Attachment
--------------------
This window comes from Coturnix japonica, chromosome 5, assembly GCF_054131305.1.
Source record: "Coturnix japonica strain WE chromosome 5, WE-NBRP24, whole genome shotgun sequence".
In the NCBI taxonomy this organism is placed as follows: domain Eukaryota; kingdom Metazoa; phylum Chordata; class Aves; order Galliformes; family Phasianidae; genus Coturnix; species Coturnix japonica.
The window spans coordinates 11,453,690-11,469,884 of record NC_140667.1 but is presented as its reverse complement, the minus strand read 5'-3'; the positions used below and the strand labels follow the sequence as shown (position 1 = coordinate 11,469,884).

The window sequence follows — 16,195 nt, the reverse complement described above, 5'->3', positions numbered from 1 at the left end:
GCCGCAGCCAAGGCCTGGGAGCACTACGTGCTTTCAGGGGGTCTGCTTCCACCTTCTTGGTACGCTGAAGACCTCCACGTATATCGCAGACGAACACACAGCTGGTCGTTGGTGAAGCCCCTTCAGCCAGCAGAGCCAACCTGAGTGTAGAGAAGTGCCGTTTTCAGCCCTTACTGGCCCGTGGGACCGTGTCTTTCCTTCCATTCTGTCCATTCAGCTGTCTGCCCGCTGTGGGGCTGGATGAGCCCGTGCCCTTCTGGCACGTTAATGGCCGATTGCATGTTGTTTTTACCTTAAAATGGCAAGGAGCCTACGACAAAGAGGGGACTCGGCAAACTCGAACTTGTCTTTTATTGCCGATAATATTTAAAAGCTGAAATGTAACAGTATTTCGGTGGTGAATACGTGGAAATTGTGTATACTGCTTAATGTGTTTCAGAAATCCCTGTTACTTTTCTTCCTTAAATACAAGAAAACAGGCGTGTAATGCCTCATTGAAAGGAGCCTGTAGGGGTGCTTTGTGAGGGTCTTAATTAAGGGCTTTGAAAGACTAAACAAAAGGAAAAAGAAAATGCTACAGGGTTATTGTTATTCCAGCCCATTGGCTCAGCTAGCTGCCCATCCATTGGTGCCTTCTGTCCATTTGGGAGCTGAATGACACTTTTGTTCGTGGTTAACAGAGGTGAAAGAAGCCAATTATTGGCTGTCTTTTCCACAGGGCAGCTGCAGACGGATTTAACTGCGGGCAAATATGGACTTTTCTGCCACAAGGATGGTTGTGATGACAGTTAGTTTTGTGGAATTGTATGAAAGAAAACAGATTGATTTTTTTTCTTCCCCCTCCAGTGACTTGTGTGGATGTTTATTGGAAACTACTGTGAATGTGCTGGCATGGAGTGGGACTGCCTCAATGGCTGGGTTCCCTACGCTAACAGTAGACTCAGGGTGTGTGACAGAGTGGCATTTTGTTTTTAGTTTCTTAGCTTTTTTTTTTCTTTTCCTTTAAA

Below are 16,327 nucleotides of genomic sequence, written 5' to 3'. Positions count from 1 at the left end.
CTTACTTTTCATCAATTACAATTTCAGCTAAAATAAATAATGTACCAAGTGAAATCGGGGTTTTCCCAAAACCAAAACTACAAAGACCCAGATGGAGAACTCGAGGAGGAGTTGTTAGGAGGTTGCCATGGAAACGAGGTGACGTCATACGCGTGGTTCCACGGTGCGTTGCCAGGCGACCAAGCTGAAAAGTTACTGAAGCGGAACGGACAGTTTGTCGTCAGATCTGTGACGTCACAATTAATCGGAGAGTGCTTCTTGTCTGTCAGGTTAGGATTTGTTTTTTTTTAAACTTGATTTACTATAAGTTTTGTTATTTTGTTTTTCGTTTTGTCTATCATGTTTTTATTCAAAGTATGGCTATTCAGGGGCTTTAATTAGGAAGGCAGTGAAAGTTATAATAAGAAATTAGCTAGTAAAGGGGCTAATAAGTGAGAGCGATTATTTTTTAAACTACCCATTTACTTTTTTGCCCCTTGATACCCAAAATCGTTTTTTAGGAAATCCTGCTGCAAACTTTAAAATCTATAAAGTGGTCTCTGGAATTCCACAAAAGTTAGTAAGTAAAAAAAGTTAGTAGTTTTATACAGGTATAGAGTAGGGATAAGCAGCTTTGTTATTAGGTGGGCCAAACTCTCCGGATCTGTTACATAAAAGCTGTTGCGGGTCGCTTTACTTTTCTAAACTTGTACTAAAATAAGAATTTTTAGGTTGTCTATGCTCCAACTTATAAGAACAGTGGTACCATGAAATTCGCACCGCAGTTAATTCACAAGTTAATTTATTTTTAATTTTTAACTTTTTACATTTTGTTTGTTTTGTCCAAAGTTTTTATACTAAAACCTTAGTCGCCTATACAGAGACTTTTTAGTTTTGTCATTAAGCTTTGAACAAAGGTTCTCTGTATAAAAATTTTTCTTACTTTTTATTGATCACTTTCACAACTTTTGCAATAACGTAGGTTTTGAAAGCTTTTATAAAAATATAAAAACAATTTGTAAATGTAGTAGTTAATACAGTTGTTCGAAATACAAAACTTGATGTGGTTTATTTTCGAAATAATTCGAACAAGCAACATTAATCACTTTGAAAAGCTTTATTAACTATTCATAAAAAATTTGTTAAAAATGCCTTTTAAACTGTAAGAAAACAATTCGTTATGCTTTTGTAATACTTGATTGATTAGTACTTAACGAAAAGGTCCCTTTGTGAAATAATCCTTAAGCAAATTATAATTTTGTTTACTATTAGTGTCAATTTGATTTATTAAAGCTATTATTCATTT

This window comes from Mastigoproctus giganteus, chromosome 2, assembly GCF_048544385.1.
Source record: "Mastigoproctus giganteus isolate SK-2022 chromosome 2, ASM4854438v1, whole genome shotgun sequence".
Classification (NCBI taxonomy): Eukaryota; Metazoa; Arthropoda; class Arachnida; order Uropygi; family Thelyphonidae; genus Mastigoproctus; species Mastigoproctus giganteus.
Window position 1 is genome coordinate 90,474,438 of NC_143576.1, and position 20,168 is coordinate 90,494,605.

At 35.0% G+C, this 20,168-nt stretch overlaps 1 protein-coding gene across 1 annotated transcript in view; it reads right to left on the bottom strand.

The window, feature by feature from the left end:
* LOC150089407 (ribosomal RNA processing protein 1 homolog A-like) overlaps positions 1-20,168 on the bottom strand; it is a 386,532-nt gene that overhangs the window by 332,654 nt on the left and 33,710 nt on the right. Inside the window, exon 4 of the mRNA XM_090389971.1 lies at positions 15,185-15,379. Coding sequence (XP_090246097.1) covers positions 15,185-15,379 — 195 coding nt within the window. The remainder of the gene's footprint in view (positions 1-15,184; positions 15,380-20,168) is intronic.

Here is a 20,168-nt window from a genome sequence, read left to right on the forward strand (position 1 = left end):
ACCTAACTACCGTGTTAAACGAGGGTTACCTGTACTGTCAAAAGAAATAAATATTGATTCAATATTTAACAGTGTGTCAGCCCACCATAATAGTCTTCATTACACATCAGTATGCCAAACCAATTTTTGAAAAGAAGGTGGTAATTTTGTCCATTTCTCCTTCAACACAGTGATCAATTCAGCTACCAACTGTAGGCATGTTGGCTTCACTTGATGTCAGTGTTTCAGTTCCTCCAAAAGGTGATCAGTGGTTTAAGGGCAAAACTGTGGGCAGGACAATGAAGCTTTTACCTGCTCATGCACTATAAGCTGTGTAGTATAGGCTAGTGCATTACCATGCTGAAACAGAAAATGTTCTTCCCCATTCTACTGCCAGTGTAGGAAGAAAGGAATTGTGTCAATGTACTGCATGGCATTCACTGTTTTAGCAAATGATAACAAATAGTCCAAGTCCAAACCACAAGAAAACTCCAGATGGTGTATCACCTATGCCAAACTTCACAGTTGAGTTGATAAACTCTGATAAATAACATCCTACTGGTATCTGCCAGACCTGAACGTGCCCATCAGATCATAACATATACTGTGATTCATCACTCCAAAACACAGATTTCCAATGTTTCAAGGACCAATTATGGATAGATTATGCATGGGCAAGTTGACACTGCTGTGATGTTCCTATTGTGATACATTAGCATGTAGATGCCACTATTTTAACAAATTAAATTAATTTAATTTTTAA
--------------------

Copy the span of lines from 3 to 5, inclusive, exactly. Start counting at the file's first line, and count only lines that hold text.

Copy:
In the NCBI taxonomy this organism is placed as follows: domain Eukaryota; kingdom Metazoa; phylum Chordata; class Aves; order Galliformes; family Phasianidae; genus Coturnix; species Coturnix japonica.
The window spans coordinates 11,453,690-11,469,884 of record NC_140667.1 but is presented as its reverse complement, the minus strand read 5'-3'; the positions used below and the strand labels follow the sequence as shown (position 1 = coordinate 11,469,884).

The window sequence follows — 16,195 nt, the reverse complement described above, 5'->3', positions numbered from 1 at the left end: